Stan Hummel called my attention to this article: The War Photo No One Would Publish – The Atlantic. I didn’t embed the specific image here. If you want to see it, you can follow the link. Warning: it may not be something many people want to see.
The Iraqi soldier died attempting to pull himself up over the dashboard of his truck. The flames engulfed his vehicle and incinerated his body, turning him to dusty ash and blackened bone. In a photograph taken soon afterward, the soldier’s hand reaches out of the shattered windshield, which frames his face and chest. The colors and textures of his hand and shoulders look like those of the scorched and rusted metal around him. Fire has destroyed most of his features, leaving behind a skeletal face, fixed in a final rictus. He stares without eyes.
On February 28, 1991, Kenneth Jarecke stood in front of the charred man, parked amid the carbonized bodies of his fellow soldiers, and photographed him. At one point, before he died this dramatic mid-retreat death, the soldier had had a name. He’d fought in Saddam Hussein’s army and had a rank and an assignment and a unit. He might have been devoted to the dictator who sent him to occupy Kuwait and fight the Americans. Or he might have been an unlucky young man with no prospects, recruited off the streets of Baghdad.
Jarecke took the picture just before a ceasefire officially ended Operation Desert Storm—the U.S.-led military action that drove Saddam Hussein and his troops out of Kuwait, which they had annexed and occupied the previous August. The image and its anonymous subject might have come to symbolize the Gulf War. Instead, it went unpublished in the United States, not because of military obstruction but because of editorial choices.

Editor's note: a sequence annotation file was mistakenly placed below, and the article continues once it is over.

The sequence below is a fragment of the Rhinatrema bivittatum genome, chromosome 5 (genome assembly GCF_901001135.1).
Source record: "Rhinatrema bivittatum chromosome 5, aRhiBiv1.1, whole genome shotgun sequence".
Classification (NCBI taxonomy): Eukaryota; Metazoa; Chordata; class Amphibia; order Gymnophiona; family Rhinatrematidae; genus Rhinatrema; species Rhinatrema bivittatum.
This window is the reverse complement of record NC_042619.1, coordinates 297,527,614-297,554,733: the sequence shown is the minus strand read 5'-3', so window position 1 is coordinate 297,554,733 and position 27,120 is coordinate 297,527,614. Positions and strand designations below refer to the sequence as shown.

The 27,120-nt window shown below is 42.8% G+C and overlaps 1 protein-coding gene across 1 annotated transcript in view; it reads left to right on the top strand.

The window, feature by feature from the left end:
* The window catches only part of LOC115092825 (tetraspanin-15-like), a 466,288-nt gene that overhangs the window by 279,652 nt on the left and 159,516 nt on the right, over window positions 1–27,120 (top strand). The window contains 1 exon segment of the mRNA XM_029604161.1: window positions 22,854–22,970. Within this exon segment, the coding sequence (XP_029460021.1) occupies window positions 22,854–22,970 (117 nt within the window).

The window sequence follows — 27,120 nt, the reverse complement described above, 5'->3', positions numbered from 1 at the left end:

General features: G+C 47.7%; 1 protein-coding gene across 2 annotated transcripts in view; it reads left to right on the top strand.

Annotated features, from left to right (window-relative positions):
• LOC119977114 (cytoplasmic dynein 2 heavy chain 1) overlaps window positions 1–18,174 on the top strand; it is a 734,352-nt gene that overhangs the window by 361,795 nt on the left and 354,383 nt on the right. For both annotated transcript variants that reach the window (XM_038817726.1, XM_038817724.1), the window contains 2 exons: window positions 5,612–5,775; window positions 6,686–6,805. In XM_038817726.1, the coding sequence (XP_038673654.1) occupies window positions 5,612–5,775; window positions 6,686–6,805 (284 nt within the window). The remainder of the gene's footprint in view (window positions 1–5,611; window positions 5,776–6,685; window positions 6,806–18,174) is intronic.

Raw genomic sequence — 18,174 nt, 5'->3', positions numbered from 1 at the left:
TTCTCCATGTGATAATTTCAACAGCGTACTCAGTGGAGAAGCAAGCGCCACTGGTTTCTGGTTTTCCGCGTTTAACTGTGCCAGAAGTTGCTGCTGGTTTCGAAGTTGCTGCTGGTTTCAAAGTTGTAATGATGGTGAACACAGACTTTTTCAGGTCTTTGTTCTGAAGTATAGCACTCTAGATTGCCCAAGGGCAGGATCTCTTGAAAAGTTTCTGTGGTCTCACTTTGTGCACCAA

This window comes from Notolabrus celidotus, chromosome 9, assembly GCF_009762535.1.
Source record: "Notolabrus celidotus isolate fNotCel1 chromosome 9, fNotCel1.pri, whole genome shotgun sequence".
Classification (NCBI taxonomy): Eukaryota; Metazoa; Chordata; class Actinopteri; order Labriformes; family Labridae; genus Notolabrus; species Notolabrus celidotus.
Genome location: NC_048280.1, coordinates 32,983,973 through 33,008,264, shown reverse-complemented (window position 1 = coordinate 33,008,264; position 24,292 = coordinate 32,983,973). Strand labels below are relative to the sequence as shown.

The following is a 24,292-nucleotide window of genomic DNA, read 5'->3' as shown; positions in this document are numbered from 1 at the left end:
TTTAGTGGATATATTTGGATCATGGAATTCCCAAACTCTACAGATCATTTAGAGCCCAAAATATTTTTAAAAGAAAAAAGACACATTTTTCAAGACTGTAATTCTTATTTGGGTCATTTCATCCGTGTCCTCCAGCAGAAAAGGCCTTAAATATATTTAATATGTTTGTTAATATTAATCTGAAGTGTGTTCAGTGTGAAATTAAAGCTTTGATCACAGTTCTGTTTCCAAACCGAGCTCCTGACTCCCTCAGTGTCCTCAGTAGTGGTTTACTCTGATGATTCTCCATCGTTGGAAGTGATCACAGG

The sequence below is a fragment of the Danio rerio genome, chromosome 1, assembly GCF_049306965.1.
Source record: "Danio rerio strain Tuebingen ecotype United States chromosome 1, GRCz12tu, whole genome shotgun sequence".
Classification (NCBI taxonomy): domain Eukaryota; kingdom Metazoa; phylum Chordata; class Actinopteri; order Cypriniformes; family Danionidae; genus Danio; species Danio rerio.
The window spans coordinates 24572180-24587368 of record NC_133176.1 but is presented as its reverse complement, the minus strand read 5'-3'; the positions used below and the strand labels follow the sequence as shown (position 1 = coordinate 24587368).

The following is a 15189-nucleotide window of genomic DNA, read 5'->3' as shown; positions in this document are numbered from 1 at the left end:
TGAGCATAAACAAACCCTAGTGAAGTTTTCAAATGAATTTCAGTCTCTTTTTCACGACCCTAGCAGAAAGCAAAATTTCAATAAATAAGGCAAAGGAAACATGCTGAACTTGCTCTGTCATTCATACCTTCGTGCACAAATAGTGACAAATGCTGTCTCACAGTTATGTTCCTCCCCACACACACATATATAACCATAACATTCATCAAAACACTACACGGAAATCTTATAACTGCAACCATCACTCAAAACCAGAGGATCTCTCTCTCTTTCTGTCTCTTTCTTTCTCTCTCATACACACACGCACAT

I vaguely recall the controversy when the Observer published that photograph. Many outlets mentioned it, while not showing the picture. The ghost of Vietnam hung heavy in the air back then, and everyone was worried about going down the same road.
As the article points out, we live in a very different world today, without the editorial bottlenecks that existed back then. With the internet, a picture like this would definitely receive wide distribution today. And there would almost certainly be people saying that it shouldn’t.
The article talks about the fact that publishing these kinds of photos are controversial. But I think it’s important that they do get published and distributed. People should see what real war is like. Of course, many movies today, like Saving Private Ryan, are much more realistic than in the early 90s, so this isn’t as much of an issue as it once was.
Steven Pinker has pointed out that violence throughout humanity is decreasing. There are undoubtedly many reasons for this, but I suspect one of them is the dissemination of photos and other information about what war is actually like.
4 thoughts on “The War Photo No One Would Publish – The Atlantic”
LikeLiked by 1 person
This is a hard one to “like” as such, but your thoughts are well written and important. As hard as it is to look at photos like that (I’m about ready to hide under my desk for the rest of the day), people should see it, and know what they’re supporting, what they’re fighting, what they’re trying to ignore. Thank you for also including that link to Pinker’s talk – I needed it after The Atlantic article.
Reblogged this on Sable Aradia, Priestess & Witch.